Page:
No, but maybe some fragments of it remained…like George. She shouldn't let it spook her like that. Getting her breathing under control she sat down again and reconnected. The proverbs kept coming, so she routed them into memstorage in her aug and concentrated on her access to the systems controlling both runcibles. Soon she ascertained that Jebel Krong had turned off the positioning drives so that the whole complex no longer accelerated towards Trajeen. A sensible decision really, what with him intending to detonate CTD mines aboard. She tracked through the sensors previously used by the AIs and finally located two spacesuited figures working at one of the gateposts, placing a nondescript cylinder inside one of the access hatches. Moving on she began testing her control, applying models in her aug but not actually initiating any action. She could turn the positioning drives back on, here and at Boh, and she could initiate the warp, though doing that would require processing space from the Trajeen networks which were currently crammed with traffic. She possessed complete exterior control of the runcibles, though without an AI, no chance of sending anything through, so what was the point? A moment of power before the shit-storm hit, and with that power she could do nothing. AND HAND IN HAND, ON THE EDGE OF THE SAND, THEY DANCED BY THE LIGHT OF THE MOON,
She was routing all that into storage, so why had her aug brought that one to her attention? A quick search rendered the answer to her: this was no proverb, but part of the nonsense verse penned by Edward Lear, the one Iversus Skaidon, the inventor of runcible technology, had so loved.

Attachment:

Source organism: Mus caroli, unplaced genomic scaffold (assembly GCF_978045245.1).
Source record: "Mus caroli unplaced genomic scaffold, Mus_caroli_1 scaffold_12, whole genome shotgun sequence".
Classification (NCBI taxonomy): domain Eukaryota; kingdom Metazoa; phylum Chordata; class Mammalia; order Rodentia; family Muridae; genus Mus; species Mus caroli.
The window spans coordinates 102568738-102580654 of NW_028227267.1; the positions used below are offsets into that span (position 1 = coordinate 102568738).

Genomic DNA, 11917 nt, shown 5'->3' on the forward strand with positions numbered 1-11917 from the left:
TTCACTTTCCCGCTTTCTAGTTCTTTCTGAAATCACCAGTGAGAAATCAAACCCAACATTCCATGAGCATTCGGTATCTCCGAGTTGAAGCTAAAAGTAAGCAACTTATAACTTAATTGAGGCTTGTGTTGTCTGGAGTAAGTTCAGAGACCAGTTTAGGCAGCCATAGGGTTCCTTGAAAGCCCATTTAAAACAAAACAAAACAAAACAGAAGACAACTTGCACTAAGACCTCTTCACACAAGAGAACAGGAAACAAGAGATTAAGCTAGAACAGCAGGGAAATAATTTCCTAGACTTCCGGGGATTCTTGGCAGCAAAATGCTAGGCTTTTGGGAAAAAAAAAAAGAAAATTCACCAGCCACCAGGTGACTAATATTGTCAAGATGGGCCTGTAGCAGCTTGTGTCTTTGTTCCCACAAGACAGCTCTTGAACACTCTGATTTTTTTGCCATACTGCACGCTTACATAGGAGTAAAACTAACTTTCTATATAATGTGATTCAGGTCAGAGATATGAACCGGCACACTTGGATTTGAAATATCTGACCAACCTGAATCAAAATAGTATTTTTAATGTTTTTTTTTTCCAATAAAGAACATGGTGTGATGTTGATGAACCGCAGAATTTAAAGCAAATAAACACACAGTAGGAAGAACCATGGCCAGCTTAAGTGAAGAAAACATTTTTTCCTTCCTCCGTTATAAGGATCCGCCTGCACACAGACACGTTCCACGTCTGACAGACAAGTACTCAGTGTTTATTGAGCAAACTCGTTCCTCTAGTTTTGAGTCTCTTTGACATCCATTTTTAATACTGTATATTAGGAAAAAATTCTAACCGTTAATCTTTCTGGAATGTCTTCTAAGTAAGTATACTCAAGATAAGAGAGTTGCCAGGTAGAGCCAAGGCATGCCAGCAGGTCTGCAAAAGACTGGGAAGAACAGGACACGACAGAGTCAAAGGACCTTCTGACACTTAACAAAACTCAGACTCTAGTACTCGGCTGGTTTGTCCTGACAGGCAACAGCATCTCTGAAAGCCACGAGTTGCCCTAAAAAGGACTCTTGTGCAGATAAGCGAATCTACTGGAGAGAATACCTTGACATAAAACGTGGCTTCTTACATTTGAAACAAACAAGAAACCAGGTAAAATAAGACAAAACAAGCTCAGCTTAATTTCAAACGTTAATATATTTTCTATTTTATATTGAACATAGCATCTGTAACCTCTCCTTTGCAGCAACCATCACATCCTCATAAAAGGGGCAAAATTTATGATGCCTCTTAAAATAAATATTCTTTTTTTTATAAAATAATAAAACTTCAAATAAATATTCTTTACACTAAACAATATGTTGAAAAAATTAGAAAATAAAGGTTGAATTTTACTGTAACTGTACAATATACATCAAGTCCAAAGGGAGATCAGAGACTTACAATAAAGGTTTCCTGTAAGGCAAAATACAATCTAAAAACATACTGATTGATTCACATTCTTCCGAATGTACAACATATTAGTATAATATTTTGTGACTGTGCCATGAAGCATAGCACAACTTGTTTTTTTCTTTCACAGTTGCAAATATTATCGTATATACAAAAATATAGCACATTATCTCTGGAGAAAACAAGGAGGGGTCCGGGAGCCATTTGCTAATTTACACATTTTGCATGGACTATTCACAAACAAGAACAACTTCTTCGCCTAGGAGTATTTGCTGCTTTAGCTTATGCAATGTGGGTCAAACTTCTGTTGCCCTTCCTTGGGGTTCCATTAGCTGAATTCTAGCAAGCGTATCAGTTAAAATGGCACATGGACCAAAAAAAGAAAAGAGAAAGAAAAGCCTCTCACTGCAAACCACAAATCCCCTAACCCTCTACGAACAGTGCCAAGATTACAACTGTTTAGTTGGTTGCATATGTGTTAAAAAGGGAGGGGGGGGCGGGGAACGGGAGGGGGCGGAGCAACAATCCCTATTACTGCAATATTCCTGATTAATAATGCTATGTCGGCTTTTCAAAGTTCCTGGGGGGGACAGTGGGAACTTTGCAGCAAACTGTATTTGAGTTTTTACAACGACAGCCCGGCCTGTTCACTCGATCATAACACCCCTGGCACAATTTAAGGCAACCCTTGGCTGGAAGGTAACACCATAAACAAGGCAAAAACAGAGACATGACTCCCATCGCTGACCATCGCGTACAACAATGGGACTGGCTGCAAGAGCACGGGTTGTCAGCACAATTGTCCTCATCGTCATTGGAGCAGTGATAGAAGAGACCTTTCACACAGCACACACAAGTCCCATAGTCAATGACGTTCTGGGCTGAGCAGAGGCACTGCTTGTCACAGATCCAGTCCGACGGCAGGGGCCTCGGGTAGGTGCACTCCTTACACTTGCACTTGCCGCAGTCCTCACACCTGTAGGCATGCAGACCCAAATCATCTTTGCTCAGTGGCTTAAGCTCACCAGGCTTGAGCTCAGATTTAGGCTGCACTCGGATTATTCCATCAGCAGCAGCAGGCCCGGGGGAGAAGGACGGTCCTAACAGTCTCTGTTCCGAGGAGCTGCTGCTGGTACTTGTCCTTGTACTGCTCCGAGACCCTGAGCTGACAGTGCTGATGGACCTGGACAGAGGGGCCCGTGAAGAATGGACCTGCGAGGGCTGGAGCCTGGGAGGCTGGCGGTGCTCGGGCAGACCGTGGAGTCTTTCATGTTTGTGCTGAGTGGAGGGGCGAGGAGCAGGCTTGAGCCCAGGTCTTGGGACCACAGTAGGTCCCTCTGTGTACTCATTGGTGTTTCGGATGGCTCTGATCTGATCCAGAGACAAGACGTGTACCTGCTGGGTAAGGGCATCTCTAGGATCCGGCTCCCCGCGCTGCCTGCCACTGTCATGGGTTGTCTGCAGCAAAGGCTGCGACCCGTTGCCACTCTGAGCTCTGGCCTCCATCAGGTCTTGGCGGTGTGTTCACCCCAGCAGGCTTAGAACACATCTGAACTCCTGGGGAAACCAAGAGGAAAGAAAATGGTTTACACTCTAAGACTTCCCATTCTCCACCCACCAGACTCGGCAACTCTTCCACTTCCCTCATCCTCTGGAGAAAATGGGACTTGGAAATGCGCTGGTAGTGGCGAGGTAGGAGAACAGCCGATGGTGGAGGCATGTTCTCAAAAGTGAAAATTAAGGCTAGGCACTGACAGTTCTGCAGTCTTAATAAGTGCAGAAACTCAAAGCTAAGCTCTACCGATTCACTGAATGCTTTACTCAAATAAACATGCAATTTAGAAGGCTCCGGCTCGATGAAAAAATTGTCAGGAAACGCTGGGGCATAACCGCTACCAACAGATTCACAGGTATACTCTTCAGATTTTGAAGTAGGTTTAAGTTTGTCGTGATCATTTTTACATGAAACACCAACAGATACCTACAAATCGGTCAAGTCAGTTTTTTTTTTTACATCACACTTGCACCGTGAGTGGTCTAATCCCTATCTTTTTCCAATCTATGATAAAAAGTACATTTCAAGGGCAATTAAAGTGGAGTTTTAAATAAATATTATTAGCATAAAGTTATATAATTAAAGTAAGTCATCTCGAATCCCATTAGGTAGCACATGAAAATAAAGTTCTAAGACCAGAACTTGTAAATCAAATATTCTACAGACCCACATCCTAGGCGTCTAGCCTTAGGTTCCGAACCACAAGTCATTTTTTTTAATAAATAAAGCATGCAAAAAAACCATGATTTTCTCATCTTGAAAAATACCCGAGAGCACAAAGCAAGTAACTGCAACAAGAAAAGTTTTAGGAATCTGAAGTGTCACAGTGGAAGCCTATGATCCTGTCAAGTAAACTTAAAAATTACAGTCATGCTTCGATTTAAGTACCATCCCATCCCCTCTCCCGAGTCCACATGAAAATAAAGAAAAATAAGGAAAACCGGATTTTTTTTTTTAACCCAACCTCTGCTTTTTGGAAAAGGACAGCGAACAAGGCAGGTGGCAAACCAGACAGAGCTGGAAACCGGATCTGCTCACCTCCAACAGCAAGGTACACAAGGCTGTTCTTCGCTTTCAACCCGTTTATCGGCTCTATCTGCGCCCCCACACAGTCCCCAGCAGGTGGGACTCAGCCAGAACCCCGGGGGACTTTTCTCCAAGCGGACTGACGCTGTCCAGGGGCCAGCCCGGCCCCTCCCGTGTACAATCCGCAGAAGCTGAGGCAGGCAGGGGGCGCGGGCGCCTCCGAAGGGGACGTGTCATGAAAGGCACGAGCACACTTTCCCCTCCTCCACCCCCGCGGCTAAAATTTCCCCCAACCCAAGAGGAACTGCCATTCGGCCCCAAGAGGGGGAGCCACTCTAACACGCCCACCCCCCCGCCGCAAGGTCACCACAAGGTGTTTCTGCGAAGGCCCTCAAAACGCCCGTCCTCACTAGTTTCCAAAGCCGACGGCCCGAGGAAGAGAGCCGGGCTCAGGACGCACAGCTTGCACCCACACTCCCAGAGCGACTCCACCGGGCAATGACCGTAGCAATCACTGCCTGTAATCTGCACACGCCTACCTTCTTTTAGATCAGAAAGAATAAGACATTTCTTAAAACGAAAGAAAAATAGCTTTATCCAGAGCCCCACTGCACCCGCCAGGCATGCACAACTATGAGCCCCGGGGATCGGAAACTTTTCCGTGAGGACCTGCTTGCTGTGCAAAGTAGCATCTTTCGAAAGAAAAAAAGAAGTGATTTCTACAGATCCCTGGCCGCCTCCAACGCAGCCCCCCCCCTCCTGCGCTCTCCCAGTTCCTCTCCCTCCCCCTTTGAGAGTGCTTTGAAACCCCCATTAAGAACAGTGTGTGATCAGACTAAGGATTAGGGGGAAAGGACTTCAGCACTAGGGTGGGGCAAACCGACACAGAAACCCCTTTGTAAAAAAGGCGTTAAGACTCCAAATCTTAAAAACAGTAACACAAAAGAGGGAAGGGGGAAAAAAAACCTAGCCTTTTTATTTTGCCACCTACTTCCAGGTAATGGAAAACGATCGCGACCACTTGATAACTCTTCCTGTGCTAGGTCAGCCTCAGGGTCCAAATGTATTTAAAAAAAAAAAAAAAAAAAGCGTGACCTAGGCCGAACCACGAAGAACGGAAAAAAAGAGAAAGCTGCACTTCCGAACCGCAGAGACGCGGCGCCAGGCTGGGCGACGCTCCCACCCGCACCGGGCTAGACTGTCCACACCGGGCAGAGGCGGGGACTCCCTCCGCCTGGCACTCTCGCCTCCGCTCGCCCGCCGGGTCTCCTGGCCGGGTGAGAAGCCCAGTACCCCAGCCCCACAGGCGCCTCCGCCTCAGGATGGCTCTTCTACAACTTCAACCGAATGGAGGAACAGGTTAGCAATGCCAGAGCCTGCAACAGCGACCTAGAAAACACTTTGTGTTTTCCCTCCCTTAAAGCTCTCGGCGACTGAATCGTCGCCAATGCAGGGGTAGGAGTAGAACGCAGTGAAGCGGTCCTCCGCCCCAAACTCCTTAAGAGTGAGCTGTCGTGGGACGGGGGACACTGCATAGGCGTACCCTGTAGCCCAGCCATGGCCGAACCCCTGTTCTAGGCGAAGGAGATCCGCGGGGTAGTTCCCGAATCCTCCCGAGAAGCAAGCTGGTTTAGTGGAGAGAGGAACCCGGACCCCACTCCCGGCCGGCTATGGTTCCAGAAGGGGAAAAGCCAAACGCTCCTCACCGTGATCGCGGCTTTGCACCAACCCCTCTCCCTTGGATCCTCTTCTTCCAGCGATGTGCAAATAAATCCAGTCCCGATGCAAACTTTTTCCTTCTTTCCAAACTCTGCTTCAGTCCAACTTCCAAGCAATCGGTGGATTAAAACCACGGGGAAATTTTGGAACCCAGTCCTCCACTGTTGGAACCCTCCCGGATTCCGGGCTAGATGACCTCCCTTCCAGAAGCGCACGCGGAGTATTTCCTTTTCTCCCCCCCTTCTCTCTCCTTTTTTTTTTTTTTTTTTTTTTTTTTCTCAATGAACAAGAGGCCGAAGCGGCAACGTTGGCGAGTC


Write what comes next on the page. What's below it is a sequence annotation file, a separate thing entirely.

THEY DANCED BY THE LIGHT OF THE MOON.
A shiver ran through her as she clearly visualized Jebel Krong standing haloed by Trajeen, Vina speeding over above him.
Was she just imagining things? Groping desperately? This must be madness. But… Jebel intended to install an aug on George… would there be enough of the AI left? And those proverbs, didn't they make a weird distorted kind of sense?
Moria sat back, seemingly paralysed by the enormity of what she was thinking. Then, after a long pause, she sent the instruction to start up the positioning drives again, to speed the runcible back on its way towards Trajeen.
"Thank you, thank you so much," Jebel said, his words directed out into space to a Polity dreadnought captain called Tomalon. The news had only just reached him and at first he found it difficult to credit, but the cheering from his Avalonians seemed to drive it home. TheOccam Razor—there a name to go down in history. A Polity ship had actually destroyed one of those fuckers. But Jebel's good mood rapidly faded. Apparently theOccam Razor,though still in pursuit, was severely damaged. And with Jebel's Prador ship still on the way, that victory brought no respite at all. Then other recently received information surfaced in his mind.
The news only recently reached Jebel an hour before that about the
He had killed so many of them that way, sticking mines on their carapaces and blowing the bastards to bouillabaisse. In the beginning, every death brought some satisfaction, but as the war progressed and he came to realise that Prador adults cared very little about the deaths of their numerous children, his feelings of satisfaction diminished. And always
This time, by mining the Boh runcible, maybe Jebel could get to the Prador captain,
"What is it, Urbanus?" He turned as the Golem entered the lounge.
"We are under power—the positioning drives have been restarted."
"What?" Jebel felt a flash of irritation. "Well turn them off again and cut the power supply."
"We can't. It seems they were reinstated by executive order."
It took Jebel a moment to absorb that. "Moria Salem?"
"She is the only one who could do that, unless the override came from one of the planetary AIs. One of them is presently trying to extract information from George, and it tells me no such override has been initiated."
"Bring her here—she's got some explaining to do."
"There's no need for that." Moria strode into the room.
Jebel assessed her. He had rather liked her forthright attitude and hardheaded approach to the situation they faced. He rather liked her. But now he could see she was frightened and rather less sure of herself.